Samuel B. Ferdon (1826-1905) was a blacksmith in New York City from as early as 1850. He can be traced through four U. S. Census reports from 1860 through 1900. In the 1860 census his birth place is recorded as Schraalenburgh, New Jersey. Schraalenburgh appears to be the present day Dumont in Bergen County, New Jersey. In the 1880 census Ferdon lived at 336 W. 12th St., Manhattan. His family consisted of his wife, Sarah, and three sons. Of the three sons, two, Henry and Edwin, had wives who formed part of the family. There was also one grandson. By 1900 he lived, retired, age 73, in the home of his son, Edwin Ferdon, in Hackensack, New Jersey. This census gives his date of birth as Sept. 1826. Ferdon was a member of the General Society of Mechanics and Tradesmen of the City of New York. At the time of his death, 19 Feb. 1905, a notice appeared in the New York Times honoring Ferdon who had been a member of the society for thirty years.
Ferdon is described in the Genealogical History of Hudson and Bergen Counties, New Jersey, by Cornelius Burnham Harvey (1900) as the son of Henry Ferdon (born Schraalenburgh, March 10, 1790, died February 27, 1855, married , August 2, 1814, Effie Banta). "She [Effie Banta Ferdon] was born March 22, 1795, and died August 27, 1879. They left issue, among whom were Samuel B. Ferdon (8), who married Sarah M., daughter of Daniel and Rachel Christie, and had issue, among other children, William Scott Ferdon of the ninth generation."
The "house smith," business, i.e., iron foundry, was located at 129 W. 31st St. from 1868 to 1896. During part of this time (1868-1876) he had a partner, William Scott, and the business was called Ferdon & Scott. Ferdon & Scott began earlier (around 1854) at 83 W. 31st St. They moved in 1868 to 129 W. 31st St.
His partner of 20-some years, William Scott (1826-?), was a native New Yorker. Like Ferdon, William Scott can be traced through four U. S. Census reports from 1860 through 1900. In 1900 he lived on Central Ave., Hempstead, Long Island, and continued to give his occupation as "House Smith" as he had in 1870 and 1880. The relationship between the two men must have been close. Ferdon's youngest son was named William Scott Ferdon.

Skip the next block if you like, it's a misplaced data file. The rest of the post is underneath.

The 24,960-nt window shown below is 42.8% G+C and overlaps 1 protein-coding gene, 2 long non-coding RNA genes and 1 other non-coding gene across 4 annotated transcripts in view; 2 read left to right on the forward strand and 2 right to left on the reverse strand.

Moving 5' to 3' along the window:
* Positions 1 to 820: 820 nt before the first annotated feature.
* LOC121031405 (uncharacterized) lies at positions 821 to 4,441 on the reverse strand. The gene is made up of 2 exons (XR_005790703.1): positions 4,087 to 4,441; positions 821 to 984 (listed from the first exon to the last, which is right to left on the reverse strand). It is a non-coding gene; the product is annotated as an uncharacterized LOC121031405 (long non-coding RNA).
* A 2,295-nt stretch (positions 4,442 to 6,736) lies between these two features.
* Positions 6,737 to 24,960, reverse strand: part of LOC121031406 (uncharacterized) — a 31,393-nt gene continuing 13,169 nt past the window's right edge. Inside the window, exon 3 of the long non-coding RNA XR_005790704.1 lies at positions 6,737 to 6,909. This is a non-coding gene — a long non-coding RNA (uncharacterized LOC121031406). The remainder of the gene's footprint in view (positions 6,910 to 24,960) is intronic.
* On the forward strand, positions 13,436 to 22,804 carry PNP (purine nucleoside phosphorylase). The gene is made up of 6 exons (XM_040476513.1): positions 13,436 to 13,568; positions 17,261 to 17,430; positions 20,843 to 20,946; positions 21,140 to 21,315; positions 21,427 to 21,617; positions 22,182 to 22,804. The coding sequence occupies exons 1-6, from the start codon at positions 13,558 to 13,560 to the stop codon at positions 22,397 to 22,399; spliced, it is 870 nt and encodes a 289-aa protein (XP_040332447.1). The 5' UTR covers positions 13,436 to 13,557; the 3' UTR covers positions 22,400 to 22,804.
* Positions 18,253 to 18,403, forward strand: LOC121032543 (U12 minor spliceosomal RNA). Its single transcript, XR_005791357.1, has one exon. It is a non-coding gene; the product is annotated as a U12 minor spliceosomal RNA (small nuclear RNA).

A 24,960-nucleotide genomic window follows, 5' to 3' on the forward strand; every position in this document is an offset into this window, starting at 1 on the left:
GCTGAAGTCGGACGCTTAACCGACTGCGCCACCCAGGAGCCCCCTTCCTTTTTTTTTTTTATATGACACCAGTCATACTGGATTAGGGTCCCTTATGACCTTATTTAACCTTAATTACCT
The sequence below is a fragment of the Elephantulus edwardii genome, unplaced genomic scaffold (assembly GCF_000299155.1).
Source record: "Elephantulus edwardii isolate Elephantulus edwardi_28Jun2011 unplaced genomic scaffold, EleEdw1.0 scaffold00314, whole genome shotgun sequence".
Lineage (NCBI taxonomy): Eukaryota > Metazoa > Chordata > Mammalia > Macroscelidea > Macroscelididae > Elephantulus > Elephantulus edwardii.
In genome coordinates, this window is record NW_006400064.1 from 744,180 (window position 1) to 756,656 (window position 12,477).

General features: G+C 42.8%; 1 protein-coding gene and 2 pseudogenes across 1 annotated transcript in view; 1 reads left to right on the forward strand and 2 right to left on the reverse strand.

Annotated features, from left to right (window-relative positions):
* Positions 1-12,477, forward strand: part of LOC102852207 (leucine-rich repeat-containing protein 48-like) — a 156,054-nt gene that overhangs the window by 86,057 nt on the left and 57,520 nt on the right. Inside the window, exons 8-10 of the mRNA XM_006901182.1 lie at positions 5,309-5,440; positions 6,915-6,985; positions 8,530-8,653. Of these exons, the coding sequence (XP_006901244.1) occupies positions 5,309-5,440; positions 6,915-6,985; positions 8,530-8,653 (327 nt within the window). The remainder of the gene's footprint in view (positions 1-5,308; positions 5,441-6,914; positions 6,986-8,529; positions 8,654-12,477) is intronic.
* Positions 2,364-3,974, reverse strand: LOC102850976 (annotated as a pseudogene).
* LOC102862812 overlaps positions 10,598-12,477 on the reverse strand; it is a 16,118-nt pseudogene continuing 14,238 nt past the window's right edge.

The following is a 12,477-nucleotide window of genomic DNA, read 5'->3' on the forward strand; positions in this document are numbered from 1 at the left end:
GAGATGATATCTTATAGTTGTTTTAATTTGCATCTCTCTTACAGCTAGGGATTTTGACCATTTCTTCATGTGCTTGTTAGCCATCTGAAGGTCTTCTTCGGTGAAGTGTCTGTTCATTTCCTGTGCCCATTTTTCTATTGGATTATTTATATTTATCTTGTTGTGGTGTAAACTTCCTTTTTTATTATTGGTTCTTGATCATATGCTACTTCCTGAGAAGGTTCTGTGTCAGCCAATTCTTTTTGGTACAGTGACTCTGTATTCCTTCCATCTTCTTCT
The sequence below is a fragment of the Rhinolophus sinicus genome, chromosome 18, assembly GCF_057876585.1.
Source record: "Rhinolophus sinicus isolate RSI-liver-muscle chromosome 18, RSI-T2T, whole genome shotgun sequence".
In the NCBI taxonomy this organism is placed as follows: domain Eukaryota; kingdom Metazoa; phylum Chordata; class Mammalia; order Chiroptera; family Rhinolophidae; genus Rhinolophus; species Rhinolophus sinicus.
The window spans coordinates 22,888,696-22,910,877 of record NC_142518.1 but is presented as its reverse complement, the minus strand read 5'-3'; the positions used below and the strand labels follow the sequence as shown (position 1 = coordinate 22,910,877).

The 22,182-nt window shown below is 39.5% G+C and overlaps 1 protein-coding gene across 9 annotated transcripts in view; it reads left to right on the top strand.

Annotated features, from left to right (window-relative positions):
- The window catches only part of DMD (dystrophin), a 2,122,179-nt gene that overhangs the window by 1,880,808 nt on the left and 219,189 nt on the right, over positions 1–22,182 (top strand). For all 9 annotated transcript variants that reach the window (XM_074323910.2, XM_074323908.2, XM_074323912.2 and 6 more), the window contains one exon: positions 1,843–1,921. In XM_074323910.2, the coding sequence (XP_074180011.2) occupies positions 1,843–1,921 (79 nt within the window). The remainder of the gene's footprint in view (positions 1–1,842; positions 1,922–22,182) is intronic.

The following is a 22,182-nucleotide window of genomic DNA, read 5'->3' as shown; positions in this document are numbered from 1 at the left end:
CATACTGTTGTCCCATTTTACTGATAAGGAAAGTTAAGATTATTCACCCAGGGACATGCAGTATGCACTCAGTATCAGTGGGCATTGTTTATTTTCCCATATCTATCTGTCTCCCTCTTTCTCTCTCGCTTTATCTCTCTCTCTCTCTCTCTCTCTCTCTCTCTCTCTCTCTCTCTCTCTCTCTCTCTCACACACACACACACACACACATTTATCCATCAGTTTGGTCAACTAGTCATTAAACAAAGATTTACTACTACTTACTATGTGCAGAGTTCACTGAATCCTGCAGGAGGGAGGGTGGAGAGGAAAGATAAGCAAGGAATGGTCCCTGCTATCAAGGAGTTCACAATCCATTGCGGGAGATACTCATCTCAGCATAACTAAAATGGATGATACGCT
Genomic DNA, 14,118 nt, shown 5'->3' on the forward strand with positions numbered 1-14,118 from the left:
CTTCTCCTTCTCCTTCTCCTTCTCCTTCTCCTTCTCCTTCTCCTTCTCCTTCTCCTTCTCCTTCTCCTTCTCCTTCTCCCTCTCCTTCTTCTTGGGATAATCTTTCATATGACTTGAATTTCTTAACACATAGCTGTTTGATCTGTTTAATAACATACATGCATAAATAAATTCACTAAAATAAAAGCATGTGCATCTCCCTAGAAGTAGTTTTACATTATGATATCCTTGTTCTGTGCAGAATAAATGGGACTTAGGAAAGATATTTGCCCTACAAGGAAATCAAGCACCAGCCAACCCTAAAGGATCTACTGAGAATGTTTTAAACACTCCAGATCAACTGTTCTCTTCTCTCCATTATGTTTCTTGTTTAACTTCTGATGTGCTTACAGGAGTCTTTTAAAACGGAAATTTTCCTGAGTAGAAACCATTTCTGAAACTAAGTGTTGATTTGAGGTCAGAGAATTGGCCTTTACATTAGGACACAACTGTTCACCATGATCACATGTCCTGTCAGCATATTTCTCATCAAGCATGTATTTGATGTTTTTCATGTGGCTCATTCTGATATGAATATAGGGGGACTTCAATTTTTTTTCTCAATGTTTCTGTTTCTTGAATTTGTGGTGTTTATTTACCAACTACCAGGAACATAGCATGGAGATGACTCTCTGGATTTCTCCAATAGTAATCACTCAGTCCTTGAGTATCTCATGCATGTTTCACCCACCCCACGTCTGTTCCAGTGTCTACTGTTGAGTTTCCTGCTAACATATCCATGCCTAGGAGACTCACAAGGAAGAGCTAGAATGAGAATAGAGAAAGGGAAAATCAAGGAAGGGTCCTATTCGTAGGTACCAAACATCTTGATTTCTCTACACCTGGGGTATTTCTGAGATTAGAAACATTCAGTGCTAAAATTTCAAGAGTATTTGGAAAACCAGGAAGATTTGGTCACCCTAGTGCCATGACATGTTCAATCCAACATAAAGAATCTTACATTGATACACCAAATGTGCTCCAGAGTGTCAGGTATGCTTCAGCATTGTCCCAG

The Ferdon cast iron at 12 Wooster St. consists of a one-story shop front on a brick building (click for image).
S. B. Ferdon is described as follows in New York's Great Industries, Historical Publishing Company, New York and Chicago, 1885: "Samuel B. Ferdon, Iron Works, No. 129 West 31st Street - This business was established in 1853 at the above address and has always enjoyed a prosperous career. Iron fronts for stores and commercial buildings, beams, girders, stairs, skylights, shutters, doors, guards, railings and plain and ornamental iron work of every description are manufactured from the very best material and in the most thorough manner. The works are spacious and every facility is at hand for the execution of the largest orders. Many fine specimens of this establishments work can be seen throughout the metropolis, and its products have a standard reputation among our leading contractors and builders. For thirty years Mr. Ferdon has succeeded in steadily gaining favor and patronage."
The 1880 United States Census (non-population schedules) recorded S. B. Ferdon as owning $15,000 of real capital and $17,625 of raw materials. It employed as many as 20 men at annual total wages of $15,000, and that year it produced iron worth $39,404. The company paid $2.00 per day for skilled workers. The foundry's power was supplied by one steam engine with one boiler producing 10 horsepower.
The Minutes of the Board of Estimate and Apportionment of the City and County of New York, 1888 (a google book) records S. B. Ferdon as providing $400 worth of iron ladders to the city of New York.
Other Ferdon foundry marks are found at:
43 Wooster St.
482 Broome St.
Copyright © 2009 Walter Grutchfield